Precious Mettle, a unique solo exhibition by British artist Nicole Wassall, opens at contemporary London gallery Fiumano Clase

Precious Mettle, a unique solo exhibition by British artist Nicole Wassall, opens at contemporary London gallery Fiumano Clase on 25 September and runs until 15 November 2019. This show investigates emotional strength through Wassall’s intriguing use of a variety of materials: brass frames, suspended gold wires, granite, coins, wood, sound, and a silver marionette puppet.

Complex processes, such as water-gilding, are combined with high concept ideas to create evocative artworks which pose questions on very human subjects, such as religion, war and gender equality.

Nicole Wassall, ‘Thank You’, limited edition of 10 black and white prints (giclée) on Somerset Enhanced 100% cotton paper.

Thank You (pictured above) consists of multiple parts: the first part is a pile of polished two pence coins, each coin has had ‘EQUAL PAY 4 WOMEN’ stamped across the two sides. The second part of the piece is a print, showing the detail of a 1971 two pence coin. This was the year, after the 1970 Equal Pay Act, that the ‘new’ decimal currency was introduced. It was also the year when Queen Elizabeth II’s allowance was more than doubled, from £475,000 to £980,000.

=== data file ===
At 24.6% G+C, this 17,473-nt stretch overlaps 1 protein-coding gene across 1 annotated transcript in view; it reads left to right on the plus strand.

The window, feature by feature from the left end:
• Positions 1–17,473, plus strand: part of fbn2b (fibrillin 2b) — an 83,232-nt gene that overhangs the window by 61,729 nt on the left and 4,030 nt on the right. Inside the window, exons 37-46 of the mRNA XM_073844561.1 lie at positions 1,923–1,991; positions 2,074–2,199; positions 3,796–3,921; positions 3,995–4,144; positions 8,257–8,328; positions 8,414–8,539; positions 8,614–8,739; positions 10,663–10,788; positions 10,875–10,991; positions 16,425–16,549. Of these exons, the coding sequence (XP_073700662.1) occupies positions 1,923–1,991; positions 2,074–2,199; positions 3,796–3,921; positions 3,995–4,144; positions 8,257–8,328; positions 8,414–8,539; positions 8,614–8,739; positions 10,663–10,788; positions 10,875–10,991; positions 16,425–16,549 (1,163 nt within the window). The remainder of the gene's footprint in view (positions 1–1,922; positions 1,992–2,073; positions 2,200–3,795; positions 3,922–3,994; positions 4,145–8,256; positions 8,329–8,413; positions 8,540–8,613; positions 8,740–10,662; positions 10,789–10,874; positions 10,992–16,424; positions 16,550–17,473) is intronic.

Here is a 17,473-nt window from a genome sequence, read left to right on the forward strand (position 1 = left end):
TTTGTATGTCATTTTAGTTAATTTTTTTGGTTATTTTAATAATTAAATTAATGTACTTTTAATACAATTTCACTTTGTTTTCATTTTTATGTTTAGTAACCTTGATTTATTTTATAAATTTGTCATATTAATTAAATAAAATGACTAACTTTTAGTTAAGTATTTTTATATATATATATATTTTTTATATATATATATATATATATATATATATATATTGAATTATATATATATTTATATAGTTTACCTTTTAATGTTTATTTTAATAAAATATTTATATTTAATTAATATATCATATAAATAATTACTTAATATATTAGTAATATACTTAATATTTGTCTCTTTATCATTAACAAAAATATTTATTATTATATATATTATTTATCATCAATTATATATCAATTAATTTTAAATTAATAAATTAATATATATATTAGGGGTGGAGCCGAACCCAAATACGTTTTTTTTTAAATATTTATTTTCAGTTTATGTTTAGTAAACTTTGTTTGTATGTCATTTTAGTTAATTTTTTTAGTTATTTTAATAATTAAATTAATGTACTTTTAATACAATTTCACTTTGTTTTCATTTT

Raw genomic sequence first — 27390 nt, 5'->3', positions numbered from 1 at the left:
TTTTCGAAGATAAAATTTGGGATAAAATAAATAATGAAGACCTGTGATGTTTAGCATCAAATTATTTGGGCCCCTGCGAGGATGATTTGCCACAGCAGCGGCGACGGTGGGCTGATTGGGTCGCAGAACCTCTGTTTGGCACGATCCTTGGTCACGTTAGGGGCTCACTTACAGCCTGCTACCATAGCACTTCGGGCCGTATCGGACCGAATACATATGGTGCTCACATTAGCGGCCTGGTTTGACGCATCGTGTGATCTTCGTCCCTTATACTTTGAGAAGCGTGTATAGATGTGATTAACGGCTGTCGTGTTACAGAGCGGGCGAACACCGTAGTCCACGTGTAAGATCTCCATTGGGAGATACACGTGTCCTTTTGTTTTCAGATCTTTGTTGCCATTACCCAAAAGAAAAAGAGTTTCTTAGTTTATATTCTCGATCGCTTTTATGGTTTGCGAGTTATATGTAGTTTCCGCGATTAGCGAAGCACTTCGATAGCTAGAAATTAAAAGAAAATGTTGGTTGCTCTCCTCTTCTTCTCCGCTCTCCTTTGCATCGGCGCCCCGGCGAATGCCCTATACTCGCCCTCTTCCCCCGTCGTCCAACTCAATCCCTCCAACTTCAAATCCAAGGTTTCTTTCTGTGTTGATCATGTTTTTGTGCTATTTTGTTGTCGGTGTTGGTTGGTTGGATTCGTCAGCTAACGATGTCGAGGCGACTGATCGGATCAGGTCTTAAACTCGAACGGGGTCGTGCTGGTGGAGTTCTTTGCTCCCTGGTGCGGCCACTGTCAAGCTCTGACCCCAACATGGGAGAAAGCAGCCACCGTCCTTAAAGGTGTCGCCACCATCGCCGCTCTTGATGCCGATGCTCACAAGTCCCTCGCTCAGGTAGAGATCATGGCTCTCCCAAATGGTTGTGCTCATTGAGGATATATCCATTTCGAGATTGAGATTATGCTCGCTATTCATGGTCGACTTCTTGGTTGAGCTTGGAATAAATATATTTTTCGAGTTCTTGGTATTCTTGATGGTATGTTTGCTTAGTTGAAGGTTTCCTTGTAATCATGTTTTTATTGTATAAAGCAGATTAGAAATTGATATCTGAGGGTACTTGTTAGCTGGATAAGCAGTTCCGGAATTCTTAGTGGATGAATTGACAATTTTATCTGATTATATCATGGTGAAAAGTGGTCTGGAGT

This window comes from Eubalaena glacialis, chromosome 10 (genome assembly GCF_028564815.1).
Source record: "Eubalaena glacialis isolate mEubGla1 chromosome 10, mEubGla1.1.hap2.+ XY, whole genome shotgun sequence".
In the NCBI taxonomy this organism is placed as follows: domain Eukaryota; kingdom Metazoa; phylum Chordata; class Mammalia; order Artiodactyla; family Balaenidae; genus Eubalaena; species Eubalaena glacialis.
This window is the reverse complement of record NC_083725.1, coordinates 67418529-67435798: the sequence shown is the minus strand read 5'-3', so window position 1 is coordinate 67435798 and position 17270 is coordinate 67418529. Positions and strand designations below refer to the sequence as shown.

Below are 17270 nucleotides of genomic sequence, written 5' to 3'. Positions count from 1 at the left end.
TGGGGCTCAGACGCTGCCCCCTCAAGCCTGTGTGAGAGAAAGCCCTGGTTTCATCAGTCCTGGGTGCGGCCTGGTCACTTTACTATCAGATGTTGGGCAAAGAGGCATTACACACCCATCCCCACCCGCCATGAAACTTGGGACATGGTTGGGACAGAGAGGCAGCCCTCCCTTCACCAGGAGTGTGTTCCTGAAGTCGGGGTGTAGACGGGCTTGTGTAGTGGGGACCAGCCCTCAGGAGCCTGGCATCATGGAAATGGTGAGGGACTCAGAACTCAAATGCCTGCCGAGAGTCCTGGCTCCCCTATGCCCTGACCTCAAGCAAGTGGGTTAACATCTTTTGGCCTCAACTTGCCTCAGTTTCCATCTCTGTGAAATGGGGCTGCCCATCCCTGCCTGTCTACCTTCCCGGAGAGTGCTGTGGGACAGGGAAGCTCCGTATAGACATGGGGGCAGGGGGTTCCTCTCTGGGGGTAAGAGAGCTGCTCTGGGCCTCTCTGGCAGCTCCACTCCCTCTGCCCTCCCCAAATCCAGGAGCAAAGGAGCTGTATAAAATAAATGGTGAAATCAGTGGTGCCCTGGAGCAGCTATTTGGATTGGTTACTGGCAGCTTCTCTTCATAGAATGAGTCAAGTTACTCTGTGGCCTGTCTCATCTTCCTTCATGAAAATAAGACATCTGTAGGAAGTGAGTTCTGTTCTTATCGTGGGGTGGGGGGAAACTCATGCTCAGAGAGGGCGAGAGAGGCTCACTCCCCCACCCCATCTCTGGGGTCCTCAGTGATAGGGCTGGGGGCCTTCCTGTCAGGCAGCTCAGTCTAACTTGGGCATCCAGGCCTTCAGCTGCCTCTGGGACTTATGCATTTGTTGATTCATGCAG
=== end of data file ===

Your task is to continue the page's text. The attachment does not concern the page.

This piece is inspired by the one penny coins which appeared circa 1912 with a crudely stamped ‘VOTES FOR WOMEN’ across King Edward VII’s head. Little is known about these coins, but they were regarded as part of Suffragette action, targeting the patriarchy. Wassall uses contemporary and classical techniques to create a thoughtprovoking dialogue between past, present and future.


The artist’s work is often concerned with feminist ideas and issues of inequality more broadly in terms of race, class and religion, an increasingly relevant source of debate in today’s world. She uses a metronome in her piece entitled, Equality, to demonstrate, through sound, the uncomfortably slow dance for equality. As the repetitive beat of the metronome disappears into background noise, Wassall draws the viewers’ attention to how quickly we, as a society, become unquestioningly comfortable with outdated social norms.

Where White Poppies Grow

A black granite stone with Wassall’s poem Where White Poppies Grow engraved on its surface, makes up one of three parts of Maquette of the memorial that will never be made. The artist describes war as “an aching symbol of the failure of human nature”, something expressed clearly in this memorial which focuses on futility and loss.

Wassall’s use of natural materials demonstrates the idea of physical and emotional resilience in her work. Art for her is a way of commenting on the best and worst aspects of human nature.